[PATCH 1/5] lib/vsprintf.c: make sure vsnprintf() never returns a negative value

Heinrich Schuchardt xypron.glpk at gmx.de
Fri May 21 16:42:04 CEST 2021

On 21.05.21 16:27, Tom Rini wrote:
> On Fri, May 21, 2021 at 04:15:39PM +0200, Heinrich Schuchardt wrote:
>> On 21.05.21 14:53, Rasmus Villemoes wrote:
>>> On 20/05/2021 19.51, Simon Glass wrote:
>>>> Hi Rasmus,
>>>> On Thu, 20 May 2021 at 04:05, Rasmus Villemoes
>>>> <rasmus.villemoes at prevas.dk> wrote:
>>>>> Most callers (or callers of callers, etc.) of vsnprintf() are not
>>>>> prepared for it to return a negative value.
>>>>> The only case where that can currently happen is %pD, and it's IMO
>>>>> more user-friendly to produce some output that clearly shows that some
>>>>> "impossible" thing happened instead of having the message completely
>>>>> ignored - or mishandled as for example log.c would currently do.
>>>>> Signed-off-by: Rasmus Villemoes <rasmus.villemoes at prevas.dk>
>>>>> ---
>>>>>  lib/vsprintf.c | 10 +---------
>>>>>  1 file changed, 1 insertion(+), 9 deletions(-)
>>>> I think that is debatable. If we want the calling code to be fixed,
>>>> then it needs to get an error code back. Otherwise the error will be
>>>> apparent to the user but (perhaps) not ever debugged.
>>> But it is not the calling code that is at fault for the vsnprintf()
>>> implementation (1) being able to fail and (2) actually encountering an
>>> ENOMEM situation. There's _nothing_ the calling code can do about that.
>> include/vsnprintf.h states:
>> "This function follows C99 vsnprintf, but has some extensions:".
>> The C99 spec says:
>> "The vsnprintf function returns the number of characters that would have
>> been written had n been sufficiently large, not counting  the
>> terminating  null  character, or a negative value if an encoding error
>> occurred."
>> It is obvious that the calling code needs to be fixed if it cannot
>> handle negative return values.
>> So NAK to the patch.
>> Best regards
>> Heinrich
>>> The calling code can be said to be responsible for not passing NULL
>>> pointers, but that case is actually handled gracefully in various places
>>> in the printf code (both for %pD, but also plain %s).
>>>> The definition of printf() allows for the possibility of a negative
>>>> return value.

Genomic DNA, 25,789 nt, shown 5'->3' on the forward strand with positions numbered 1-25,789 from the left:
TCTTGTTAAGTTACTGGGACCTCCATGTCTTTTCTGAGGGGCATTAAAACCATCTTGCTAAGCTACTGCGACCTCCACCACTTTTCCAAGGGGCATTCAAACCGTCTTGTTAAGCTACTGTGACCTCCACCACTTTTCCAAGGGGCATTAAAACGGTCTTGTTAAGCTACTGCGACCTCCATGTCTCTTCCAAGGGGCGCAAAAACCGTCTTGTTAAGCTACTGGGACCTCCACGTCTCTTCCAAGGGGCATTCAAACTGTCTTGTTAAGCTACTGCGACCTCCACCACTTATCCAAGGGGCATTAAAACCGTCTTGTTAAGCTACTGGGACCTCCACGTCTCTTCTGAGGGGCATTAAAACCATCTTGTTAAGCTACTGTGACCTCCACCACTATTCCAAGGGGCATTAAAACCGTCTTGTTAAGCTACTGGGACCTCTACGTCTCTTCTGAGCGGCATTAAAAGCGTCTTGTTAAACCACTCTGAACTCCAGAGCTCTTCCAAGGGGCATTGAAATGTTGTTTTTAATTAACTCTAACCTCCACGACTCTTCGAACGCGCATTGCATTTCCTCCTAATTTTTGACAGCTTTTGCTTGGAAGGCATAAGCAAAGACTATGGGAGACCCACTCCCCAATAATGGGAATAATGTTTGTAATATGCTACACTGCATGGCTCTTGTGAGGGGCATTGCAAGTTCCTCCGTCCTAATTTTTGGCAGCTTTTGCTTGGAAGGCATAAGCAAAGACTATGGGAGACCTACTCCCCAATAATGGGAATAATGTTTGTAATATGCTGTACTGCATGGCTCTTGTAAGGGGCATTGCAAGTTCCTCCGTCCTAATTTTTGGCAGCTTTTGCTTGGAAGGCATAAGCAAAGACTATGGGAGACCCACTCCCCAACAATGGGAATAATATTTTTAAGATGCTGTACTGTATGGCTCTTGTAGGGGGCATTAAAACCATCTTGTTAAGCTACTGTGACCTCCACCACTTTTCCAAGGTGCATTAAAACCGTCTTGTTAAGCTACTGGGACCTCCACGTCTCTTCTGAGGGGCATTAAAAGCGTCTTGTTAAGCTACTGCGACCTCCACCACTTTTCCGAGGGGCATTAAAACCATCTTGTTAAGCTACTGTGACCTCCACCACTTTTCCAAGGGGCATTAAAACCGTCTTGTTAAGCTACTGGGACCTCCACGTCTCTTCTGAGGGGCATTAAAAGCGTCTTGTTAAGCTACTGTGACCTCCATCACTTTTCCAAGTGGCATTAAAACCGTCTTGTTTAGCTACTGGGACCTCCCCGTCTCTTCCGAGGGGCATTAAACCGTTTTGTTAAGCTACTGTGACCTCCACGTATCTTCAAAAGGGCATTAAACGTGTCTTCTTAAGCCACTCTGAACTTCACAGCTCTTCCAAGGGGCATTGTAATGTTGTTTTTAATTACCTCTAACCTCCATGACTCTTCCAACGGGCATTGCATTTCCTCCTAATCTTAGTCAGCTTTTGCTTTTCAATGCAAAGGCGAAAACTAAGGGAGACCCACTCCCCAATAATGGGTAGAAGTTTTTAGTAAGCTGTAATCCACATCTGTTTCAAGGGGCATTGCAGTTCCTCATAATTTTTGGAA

>>> First, please distinguish printf() from vsnprintf(). The former (in the
>>> normal userspace version) obviously can fail for the obvious EIO, ENOSPC
>>> reasons. The latter is indeed allowed to fail per the posix spec, but
>>> from a QoI perspective, I'd say it's much better to have a guarantee
>>> _for our particular implementation_ that it does not fail (meaning:
>>> returns a negative result). There's simply too many direct and indirect
>>> users of vsnprintf() that assume the result is non-negative; if we do
>>> not provide that guarantee, the alternative is to play a whack-a-mole
>>> game and add tons of error-checking code (adding bloat to the image),
>>> with almost never any good way to handle it.
>>> Take that log_info(" ... %pD") as an example. Suppose we "fix" log.c so
>>> that it ignores the message if vsnprintf (or vscnprintf, whatever)
>>> returns a negative result, just as print() currently does [which is the
>>> other thing that log_info could end up being handled by]. That means
>>> nothing gets printed on the console, and nobody gets told about the
>>> ENOMEM. In contrast, with this patch, we get
>>>   Booting <%pD:ENOMEM>
>>> printed on the console, so at least _some_ part of the message gets out,
>>> and it's apparent that something odd happened. Of course, all of that is
>>> in the entirely unlikely sitation where the (efi) allocation would
>>> actually fail.
>>> If we don't want that <%pD:ENOMEM> thing, I'd still argue that we should
>>> ensure vsnprintf returns non-negative; e.g. by changing the "return
>>> PTR_ERR()" to a "goto out", i.e. simply stop the processing of the
>>> format string at the %pD which failed, but still go through the epilogue
>>> that ensures the resulting string becomes nul-terminated (another
>>> reasonable assumption made by tons of callers), and return how much got
>>> printed till then.
> So, how can we fix the callers without the above noted problems?

The assumption that vsnprintf() is used to print to the console and that
writing some arbitrary string to the buffer is allowable is utterly wrong.

vsnprintf_internal() is used to implement snprintf(). snprintf() is used
in numerous places where it will not lead to console output.

Trying to solve one problem this patch creates a bunch of new ones.

Best regards


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